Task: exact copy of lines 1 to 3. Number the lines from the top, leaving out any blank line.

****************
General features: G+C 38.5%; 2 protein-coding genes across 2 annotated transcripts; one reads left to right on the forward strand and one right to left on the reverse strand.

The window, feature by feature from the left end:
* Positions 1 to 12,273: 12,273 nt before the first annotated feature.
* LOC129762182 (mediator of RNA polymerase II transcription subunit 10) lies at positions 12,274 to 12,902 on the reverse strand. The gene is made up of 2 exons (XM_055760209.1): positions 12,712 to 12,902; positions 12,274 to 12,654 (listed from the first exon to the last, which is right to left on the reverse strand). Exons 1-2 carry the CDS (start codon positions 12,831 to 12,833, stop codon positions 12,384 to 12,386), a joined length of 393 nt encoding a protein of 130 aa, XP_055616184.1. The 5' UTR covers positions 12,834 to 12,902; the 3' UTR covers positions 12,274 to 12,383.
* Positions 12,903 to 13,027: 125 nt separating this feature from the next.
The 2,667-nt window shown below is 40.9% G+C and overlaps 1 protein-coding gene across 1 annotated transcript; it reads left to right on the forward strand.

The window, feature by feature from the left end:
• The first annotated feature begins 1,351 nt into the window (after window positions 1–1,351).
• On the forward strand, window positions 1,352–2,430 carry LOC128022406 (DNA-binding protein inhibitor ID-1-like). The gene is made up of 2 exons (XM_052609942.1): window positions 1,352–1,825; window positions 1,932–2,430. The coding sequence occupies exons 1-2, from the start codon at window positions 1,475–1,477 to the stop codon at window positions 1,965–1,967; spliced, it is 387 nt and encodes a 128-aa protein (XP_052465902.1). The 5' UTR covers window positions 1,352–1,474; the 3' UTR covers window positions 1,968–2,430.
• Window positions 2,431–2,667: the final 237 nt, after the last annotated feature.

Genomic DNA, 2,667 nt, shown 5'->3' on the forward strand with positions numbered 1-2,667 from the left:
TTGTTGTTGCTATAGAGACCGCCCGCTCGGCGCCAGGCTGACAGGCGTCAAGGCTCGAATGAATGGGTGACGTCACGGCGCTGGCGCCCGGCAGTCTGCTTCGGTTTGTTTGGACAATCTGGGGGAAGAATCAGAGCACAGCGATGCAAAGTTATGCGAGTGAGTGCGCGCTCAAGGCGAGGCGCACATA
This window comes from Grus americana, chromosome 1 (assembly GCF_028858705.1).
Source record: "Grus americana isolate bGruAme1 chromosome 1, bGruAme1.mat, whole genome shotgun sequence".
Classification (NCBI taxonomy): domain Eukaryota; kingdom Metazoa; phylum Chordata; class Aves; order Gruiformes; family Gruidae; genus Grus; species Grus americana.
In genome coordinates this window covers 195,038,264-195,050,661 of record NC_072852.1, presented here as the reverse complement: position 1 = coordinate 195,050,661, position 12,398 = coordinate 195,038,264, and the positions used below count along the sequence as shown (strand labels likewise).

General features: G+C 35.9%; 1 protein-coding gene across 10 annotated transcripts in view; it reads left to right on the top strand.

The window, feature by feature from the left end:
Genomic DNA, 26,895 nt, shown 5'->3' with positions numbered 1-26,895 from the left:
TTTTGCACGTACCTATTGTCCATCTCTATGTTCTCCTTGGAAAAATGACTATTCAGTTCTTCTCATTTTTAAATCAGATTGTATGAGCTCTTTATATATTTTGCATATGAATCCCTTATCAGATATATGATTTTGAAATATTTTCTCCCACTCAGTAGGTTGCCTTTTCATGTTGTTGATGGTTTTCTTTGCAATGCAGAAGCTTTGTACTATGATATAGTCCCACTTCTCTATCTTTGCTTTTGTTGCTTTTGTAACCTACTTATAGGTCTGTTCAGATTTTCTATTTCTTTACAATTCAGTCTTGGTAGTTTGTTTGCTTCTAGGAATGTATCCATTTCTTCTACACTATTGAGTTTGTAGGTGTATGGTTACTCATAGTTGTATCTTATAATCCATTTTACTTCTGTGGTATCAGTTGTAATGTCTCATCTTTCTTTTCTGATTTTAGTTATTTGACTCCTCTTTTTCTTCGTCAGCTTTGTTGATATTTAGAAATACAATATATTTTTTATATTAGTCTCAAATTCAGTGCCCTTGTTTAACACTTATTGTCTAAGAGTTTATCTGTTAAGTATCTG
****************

General features: G+C 38.5%; 2 protein-coding genes across 2 annotated transcripts; one reads left to right on the forward strand and one right to left on the reverse strand.

The window, feature by feature from the left end:
* Positions 1 to 12,273: 12,273 nt before the first annotated feature.